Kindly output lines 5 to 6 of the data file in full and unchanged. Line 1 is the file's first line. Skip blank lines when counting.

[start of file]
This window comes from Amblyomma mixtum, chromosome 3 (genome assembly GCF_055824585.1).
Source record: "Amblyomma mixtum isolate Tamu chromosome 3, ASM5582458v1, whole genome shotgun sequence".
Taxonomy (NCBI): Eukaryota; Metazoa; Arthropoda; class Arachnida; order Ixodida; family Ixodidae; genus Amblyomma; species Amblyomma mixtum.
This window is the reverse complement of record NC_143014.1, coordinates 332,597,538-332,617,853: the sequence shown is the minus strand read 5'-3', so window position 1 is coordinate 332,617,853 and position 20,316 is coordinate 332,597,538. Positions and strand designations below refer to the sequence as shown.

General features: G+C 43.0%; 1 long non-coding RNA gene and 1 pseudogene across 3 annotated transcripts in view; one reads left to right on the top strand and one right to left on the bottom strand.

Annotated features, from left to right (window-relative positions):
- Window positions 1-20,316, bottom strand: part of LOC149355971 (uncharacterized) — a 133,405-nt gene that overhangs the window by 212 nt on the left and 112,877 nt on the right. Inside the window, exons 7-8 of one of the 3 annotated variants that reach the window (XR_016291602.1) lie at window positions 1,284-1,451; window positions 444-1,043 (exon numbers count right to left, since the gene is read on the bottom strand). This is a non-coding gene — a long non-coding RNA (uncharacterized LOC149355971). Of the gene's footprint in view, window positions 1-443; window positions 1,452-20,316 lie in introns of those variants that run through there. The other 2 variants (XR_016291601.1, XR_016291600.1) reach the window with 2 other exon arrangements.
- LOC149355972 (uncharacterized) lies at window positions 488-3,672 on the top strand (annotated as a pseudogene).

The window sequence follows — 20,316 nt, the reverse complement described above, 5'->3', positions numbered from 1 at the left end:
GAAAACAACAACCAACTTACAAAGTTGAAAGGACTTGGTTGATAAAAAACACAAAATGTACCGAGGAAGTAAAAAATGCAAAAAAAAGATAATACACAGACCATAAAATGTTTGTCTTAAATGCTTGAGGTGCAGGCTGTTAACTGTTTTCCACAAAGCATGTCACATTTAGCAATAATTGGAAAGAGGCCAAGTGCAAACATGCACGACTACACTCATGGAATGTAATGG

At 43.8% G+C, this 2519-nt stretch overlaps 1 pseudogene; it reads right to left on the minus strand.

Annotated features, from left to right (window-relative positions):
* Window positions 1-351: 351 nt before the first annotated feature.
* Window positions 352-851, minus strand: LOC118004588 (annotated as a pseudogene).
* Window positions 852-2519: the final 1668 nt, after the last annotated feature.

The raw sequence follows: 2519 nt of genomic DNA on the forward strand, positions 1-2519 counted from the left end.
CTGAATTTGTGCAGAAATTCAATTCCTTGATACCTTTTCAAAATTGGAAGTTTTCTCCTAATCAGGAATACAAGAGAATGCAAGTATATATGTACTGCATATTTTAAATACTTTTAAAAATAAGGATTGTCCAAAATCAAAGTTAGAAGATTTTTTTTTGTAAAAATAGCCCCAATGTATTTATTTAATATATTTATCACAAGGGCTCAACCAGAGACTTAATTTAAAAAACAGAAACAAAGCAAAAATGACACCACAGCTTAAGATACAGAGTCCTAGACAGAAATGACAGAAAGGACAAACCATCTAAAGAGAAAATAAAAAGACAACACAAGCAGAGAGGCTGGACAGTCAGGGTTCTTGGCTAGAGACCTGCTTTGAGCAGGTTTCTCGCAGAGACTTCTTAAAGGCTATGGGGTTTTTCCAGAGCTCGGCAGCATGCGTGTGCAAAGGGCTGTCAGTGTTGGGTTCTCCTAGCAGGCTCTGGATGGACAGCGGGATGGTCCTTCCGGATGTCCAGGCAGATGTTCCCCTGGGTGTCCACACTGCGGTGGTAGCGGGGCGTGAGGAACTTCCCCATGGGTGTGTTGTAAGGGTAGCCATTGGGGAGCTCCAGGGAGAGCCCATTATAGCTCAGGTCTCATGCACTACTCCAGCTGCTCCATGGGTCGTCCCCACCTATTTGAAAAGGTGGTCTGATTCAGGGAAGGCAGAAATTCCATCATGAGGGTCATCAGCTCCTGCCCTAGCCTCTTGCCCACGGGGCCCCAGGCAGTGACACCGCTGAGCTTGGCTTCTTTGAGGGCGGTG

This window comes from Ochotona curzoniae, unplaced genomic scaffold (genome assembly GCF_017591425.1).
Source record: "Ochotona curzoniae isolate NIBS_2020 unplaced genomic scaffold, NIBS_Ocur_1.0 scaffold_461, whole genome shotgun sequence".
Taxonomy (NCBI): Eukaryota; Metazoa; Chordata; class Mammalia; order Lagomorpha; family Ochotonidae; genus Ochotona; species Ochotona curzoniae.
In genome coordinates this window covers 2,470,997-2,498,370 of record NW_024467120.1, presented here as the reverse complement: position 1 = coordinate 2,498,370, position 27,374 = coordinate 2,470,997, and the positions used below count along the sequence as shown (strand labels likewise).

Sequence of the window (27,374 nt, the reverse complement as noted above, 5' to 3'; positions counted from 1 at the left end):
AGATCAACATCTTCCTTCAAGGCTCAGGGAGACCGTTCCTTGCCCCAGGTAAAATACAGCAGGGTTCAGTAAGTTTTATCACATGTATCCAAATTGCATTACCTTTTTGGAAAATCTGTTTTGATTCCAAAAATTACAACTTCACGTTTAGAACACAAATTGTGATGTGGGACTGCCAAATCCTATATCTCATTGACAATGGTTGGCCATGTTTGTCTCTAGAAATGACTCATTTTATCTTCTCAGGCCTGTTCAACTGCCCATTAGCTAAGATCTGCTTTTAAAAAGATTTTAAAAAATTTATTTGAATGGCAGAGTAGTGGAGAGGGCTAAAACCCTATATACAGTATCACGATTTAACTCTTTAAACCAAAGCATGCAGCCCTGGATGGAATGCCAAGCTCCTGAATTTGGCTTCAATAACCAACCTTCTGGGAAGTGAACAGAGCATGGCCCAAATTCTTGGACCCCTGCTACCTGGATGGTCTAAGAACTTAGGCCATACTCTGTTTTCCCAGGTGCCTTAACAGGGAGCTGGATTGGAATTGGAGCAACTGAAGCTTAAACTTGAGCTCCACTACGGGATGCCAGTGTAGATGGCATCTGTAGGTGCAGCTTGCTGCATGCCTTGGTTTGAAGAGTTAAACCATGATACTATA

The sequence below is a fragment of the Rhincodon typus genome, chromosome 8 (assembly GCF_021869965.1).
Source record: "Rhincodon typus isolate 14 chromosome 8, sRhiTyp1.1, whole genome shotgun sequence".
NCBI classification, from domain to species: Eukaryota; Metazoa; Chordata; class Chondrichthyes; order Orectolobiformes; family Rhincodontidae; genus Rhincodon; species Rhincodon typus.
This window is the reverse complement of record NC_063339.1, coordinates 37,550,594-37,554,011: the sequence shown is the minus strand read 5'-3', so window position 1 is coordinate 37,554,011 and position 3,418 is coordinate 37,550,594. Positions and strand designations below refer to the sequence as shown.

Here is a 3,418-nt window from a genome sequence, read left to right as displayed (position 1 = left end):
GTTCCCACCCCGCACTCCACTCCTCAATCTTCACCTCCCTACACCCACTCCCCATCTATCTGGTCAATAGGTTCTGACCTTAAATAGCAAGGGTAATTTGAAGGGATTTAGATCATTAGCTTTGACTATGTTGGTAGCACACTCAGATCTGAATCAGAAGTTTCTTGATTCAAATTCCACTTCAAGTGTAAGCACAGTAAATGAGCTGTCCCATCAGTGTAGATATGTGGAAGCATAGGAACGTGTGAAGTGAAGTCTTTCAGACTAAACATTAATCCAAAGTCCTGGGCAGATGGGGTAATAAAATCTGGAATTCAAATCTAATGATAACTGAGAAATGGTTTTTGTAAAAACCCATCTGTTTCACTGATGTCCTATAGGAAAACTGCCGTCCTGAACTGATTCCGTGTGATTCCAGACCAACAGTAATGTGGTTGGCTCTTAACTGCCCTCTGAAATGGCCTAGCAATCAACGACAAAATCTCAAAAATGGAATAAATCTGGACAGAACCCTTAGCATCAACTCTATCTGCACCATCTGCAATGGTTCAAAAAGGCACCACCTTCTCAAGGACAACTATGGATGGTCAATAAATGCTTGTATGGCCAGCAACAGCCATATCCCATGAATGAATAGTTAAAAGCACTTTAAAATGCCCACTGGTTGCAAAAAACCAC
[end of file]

General features: G+C 43.0%; 1 long non-coding RNA gene and 1 pseudogene across 3 annotated transcripts in view; one reads left to right on the top strand and one right to left on the bottom strand.

Annotated features, from left to right (window-relative positions):